During these unfortunate events the head gets snapped back. But if the rider is wearing a good MX neck brace it will quickly come into contact with the helmet, thus limiting rearward over-extension. The remaining force is then distributed across the shoulders and back.

So why don’t all riders wear neck braces? And why aren’t they mandatory in competitive racing? After all, helmets are.

Well someday they may be mandatory. But until then it’s a personal choice. It’s up to you to decide. Those wise enough to acknowledge the risks and address them properly by regular practice and use of available safety equipment are going to fare much better than those who simply keep their fingers crossed, and hope that nothing ever compromises their child’s safety.

Hope For The Best. Prepare For The Worst.

Of course everyone hopes that it will never happen to them or one of their kids, and it probably won’t. But it is recommended that you take every possible precaution to reduce the chances of this type of an injury.

In motocross crashes are a likelihood. We all know that. And we all hope that they’ll all be minor spills and never more. But why risk it?

Don’t wait for the entire motocross community to accept them first. Neck braces are here now. Use them now.

In the next, and final portion of this article, I will provide images, and a brief description of all of the youth neck braces available on the market today. As well as link you to a couple of the top motocross gear retailers in the industry which are always competitively priced.

I’ve also done extensive reviews on some of these neck braces in separate articles. So if you’re not quite sure which one you want to buy yet, then I recommend reading through those first.

Read Product Descriptions, Customer Reviews, or Purchase a Youth Neck Brace Below

Both locations have pretty much the same product descriptions, and probably the same price too. But I recommend clicking both links anyway, so you can read all the customer reviews, as they can be a big help.

Atlas Tyke Youth Neck Brace

The Tyke neck brace is one of 3 offered by Atlas Brace Technologies. It is the smallest of the three, and is made to fit small children with a chest circumference of 24-28 inches.

The Atlas youth neck brace is a top of the line piece of motocross gear which protects the childs neck and spinal cord.

This neck brace is designed to fit 4-8 year old children.

It features a unique split back design, which gives the neck brace a lot of flexibility, and makes for a very comfortable experience. Unlike the Atlas Brace for adults, the Tyke youth neck brace has a release button which allows children to easily put on, or take off, the brace.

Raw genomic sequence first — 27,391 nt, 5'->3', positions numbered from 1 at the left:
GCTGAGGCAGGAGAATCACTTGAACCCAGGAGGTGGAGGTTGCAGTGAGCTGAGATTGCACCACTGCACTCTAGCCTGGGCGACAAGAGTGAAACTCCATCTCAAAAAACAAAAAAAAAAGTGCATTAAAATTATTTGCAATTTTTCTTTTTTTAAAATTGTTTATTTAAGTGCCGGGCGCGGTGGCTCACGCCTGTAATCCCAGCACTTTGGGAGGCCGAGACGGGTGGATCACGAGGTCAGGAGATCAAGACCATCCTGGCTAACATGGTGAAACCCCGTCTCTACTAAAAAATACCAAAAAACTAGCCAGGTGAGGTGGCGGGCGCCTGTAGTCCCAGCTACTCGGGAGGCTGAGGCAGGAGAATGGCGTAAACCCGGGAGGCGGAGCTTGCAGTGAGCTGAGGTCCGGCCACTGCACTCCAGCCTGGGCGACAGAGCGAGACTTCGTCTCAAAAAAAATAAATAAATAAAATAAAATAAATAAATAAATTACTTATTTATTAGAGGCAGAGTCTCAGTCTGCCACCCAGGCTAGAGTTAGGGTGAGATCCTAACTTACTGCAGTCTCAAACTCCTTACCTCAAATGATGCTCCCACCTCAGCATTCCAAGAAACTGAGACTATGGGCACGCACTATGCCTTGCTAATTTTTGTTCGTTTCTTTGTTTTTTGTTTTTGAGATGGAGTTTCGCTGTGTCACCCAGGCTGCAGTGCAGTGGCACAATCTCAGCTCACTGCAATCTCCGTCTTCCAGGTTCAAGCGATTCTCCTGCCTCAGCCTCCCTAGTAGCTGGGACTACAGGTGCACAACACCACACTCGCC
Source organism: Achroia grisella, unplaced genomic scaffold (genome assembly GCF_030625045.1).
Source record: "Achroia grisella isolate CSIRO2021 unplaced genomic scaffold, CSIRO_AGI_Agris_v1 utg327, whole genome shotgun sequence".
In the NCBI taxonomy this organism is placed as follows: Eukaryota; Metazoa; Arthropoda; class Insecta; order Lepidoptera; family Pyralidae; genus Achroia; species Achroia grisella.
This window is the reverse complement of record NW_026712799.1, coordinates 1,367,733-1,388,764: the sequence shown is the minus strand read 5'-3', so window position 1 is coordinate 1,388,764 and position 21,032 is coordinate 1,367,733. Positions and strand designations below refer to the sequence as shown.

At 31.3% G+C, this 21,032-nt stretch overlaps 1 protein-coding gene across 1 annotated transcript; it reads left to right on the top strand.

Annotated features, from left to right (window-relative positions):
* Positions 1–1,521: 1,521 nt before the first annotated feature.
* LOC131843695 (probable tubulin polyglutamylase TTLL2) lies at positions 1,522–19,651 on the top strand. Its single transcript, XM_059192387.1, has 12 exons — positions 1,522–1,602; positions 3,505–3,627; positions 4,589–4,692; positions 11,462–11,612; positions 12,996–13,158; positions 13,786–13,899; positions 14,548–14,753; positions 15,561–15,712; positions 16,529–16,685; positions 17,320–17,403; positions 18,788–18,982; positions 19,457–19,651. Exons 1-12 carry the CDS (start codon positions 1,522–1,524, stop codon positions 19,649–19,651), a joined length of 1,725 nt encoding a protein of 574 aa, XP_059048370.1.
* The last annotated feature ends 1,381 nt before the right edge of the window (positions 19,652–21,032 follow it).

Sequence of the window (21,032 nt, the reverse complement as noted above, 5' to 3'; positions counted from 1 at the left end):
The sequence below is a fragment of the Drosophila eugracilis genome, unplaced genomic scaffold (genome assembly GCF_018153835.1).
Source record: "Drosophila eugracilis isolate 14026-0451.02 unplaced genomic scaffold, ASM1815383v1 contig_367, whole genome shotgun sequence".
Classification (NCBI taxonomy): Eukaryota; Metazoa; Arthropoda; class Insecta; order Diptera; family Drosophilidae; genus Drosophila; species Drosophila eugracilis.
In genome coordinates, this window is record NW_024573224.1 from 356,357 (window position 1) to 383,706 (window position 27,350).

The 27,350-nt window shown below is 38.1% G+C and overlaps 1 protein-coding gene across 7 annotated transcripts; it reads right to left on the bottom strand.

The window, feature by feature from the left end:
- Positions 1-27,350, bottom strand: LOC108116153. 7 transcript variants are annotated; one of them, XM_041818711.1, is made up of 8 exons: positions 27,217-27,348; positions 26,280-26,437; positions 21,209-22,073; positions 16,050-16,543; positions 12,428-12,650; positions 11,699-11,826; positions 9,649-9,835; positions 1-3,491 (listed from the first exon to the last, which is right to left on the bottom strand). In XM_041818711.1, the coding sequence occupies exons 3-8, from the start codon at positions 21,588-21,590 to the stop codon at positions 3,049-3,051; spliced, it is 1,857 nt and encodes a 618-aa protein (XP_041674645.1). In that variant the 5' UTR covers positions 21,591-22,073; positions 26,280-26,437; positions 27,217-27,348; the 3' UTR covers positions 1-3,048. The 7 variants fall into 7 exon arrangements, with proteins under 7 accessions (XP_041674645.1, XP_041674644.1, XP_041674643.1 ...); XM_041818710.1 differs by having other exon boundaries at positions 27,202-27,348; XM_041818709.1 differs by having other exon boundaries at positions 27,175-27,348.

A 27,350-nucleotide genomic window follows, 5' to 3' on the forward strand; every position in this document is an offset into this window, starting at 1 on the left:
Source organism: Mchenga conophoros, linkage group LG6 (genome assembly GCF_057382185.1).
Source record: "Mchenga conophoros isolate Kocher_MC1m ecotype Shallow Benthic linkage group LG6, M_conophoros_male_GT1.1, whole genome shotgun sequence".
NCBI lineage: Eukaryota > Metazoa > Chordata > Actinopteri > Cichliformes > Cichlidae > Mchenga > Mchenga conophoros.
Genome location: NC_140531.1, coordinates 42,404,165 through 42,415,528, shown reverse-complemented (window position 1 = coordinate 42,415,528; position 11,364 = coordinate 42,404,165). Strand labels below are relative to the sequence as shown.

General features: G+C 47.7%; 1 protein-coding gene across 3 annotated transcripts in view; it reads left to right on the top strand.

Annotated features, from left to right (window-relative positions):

If you’d like to find out more about this neck brace before purchasing it, then read our Atlas Tyke Neck Brace Review. I should warn you though, there aren’t many of these braces left out there. So you’ll need to act fast to get one.

If you’re ready to take advantage of these awesome closeout prices, then follow one of the links below.

* Motorcycle Superstore – $199.99, $179.99, CLOSEOUT PRICE?
* Rocky Mountain ATV MC – $199.99, $179.99, CLOSEOUT PRICE?
* Amazon – Prices vary here, but they are often the lowest.

Atlas Prodigy Youth Neck Brace

The Prodigy neck brace is their mid-sized brace, and fits children, and small women, with a chest circumference of 29-33 inches. It has all the same features as the Atlas Tyke, it’s just bigger.

Youth Neck Brace - Atlas Prodigy

The Prodigy neck brace is designed to fit 8-16 year old kids. It’s also available in black.

Read Safety First Gear’s Atlas Prodigy Neck Brace review here. Or click below to see the closeout pricing.

* Motorcycle Superstore – $249.99, $224.99, CLOUSEOUT PRICE?
* Rocky Mountain ATV MC – $249.99, $224.99, CLOUSEOUT PRICE?
* Amazon – Prices change frequently here, but can be very low.

Leatt Brace GPX 5.5 Youth Neck Brace

Leatt’s youth neck brace is a feature rich brace which is highly adjustable. The vast amount of adjustability means that almost every rider will get a perfect fit, aiding in brace comfort, as well as brace effectiveness.
This is Leatt's junior size neck brace, which is made for medium sized children.There is a lot to talk about on Leatt’s latest offering. To read Safety First Gear’s Leatt Youth Neck Review click here. If you’re ready to purchase then click below.

* Motorcycle Superstore – $299
* Rocky Mountain ATV MC – $299

Alpinestars Bionic Neck Brace

Alpinestars has come out with a newer neck brace than this one. But this is still a great neck brace at a great price, (about $100 less).

Alpinestars is a very popular motocross gear company, so it comes as no surprise that their bionic neck support is popular as well.

The presence of a newer Alpinestars brace has driven the cost of this one down some. So be sure to click those links to see if the price has dropped even more.

* Motorcycle Superstore – $219.95, $199.99
* Rocky Mountain ATV MC – $219.95
* Amazon – Click to see sale price.

EVS Youth R4 Neck Support